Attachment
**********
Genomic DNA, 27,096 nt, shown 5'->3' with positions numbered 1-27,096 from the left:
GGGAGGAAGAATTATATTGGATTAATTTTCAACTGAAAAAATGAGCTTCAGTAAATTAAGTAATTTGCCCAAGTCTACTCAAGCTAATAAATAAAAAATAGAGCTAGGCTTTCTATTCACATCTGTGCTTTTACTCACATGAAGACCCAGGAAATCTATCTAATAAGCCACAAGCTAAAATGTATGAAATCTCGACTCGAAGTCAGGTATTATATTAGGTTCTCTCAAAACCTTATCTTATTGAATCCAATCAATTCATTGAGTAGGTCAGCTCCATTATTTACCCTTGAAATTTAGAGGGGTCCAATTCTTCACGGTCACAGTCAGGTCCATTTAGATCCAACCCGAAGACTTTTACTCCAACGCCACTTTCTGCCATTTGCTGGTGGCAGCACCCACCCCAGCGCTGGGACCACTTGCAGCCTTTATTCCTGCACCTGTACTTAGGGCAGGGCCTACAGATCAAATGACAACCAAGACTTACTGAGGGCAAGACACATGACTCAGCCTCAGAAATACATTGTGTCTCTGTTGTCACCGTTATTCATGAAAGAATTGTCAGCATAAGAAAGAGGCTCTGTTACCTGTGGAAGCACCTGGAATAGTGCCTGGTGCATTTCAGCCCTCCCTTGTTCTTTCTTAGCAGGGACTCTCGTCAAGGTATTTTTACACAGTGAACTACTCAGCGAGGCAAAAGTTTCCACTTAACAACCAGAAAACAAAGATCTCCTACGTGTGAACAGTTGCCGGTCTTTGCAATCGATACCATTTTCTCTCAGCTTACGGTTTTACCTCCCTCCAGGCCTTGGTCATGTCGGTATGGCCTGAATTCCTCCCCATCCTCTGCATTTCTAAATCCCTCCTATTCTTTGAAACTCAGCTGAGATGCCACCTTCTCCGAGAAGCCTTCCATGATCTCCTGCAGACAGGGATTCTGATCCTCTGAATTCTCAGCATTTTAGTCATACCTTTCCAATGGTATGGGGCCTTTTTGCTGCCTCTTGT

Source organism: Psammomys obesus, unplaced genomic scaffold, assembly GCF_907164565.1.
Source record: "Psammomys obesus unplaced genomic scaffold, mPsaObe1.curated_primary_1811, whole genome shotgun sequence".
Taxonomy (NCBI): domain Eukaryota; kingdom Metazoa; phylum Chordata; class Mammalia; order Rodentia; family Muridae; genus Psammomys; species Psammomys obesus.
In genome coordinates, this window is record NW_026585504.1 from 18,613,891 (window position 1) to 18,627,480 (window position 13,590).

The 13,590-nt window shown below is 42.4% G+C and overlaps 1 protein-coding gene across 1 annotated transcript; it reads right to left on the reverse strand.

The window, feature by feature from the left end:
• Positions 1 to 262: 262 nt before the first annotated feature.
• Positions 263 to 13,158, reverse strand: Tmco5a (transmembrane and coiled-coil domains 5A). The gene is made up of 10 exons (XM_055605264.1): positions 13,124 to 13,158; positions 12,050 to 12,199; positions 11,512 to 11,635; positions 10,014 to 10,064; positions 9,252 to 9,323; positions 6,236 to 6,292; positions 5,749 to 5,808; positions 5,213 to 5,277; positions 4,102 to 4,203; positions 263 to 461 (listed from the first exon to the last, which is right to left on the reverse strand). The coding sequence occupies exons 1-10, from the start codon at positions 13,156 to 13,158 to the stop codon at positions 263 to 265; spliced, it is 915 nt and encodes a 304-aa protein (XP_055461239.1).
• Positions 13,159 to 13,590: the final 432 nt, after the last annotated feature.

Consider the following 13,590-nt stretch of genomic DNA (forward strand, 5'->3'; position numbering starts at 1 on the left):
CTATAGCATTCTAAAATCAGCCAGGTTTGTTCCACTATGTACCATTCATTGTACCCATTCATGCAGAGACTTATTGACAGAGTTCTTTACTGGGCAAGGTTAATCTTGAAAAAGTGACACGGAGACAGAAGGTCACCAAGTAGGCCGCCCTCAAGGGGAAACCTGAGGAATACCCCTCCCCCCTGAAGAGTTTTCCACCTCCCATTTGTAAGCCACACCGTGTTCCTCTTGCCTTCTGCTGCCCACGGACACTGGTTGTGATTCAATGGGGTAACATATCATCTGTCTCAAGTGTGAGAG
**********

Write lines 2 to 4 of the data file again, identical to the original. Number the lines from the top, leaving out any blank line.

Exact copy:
GGGAGGAAGAATTATATTGGATTAATTTTCAACTGAAAAAATGAGCTTCAGTAAATTAAGTAATTTGCCCAAGTCTACTCAAGCTAATAAATAAAAAATAGAGCTAGGCTTTCTATTCACATCTGTGCTTTTACTCACATGAAGACCCAGGAAATCTATCTAATAAGCCACAAGCTAAAATGTATGAAATCTCGACTCGAAGTCAGGTATTATATTAGGTTCTCTCAAAACCTTATCTTATTGAATCCAATCAATTCATTGAGTAGGTCAGCTCCATTATTTACCCTTGAAATTTAGAGGGGTCCAATTCTTCACGGTCACAGTCAGGTCCATTTAGATCCAACCCGAAGACTTTTACTCCAACGCCACTTTCTGCCATTTGCTGGTGGCAGCACCCACCCCAGCGCTGGGACCACTTGCAGCCTTTATTCCTGCACCTGTACTTAGGGCAGGGCCTACAGATCAAATGACAACCAAGACTTACTGAGGGCAAGACACATGACTCAGCCTCAGAAATACATTGTGTCTCTGTTGTCACCGTTATTCATGAAAGAATTGTCAGCATAAGAAAGAGGCTCTGTTACCTGTGGAAGCACCTGGAATAGTGCCTGGTGCATTTCAGCCCTCCCTTGTTCTTTCTTAGCAGGGACTCTCGTCAAGGTATTTTTACACAGTGAACTACTCAGCGAGGCAAAAGTTTCCACTTAACAACCAGAAAACAAAGATCTCCTACGTGTGAACAGTTGCCGGTCTTTGCAATCGATACCATTTTCTCTCAGCTTACGGTTTTACCTCCCTCCAGGCCTTGGTCATGTCGGTATGGCCTGAATTCCTCCCCATCCTCTGCATTTCTAAATCCCTCCTATTCTTTGAAACTCAGCTGAGATGCCACCTTCTCCGAGAAGCCTTCCATGATCTCCTGCAGACAGGGATTCTGATCCTCTGAATTCTCAGCATTTTAGTCATACCTTTCCAATGGTATGGGGCCTTTTTGCTGCCTCTTGT

Source organism: Psammomys obesus, unplaced genomic scaffold, assembly GCF_907164565.1.
Source record: "Psammomys obesus unplaced genomic scaffold, mPsaObe1.curated_primary_1811, whole genome shotgun sequence".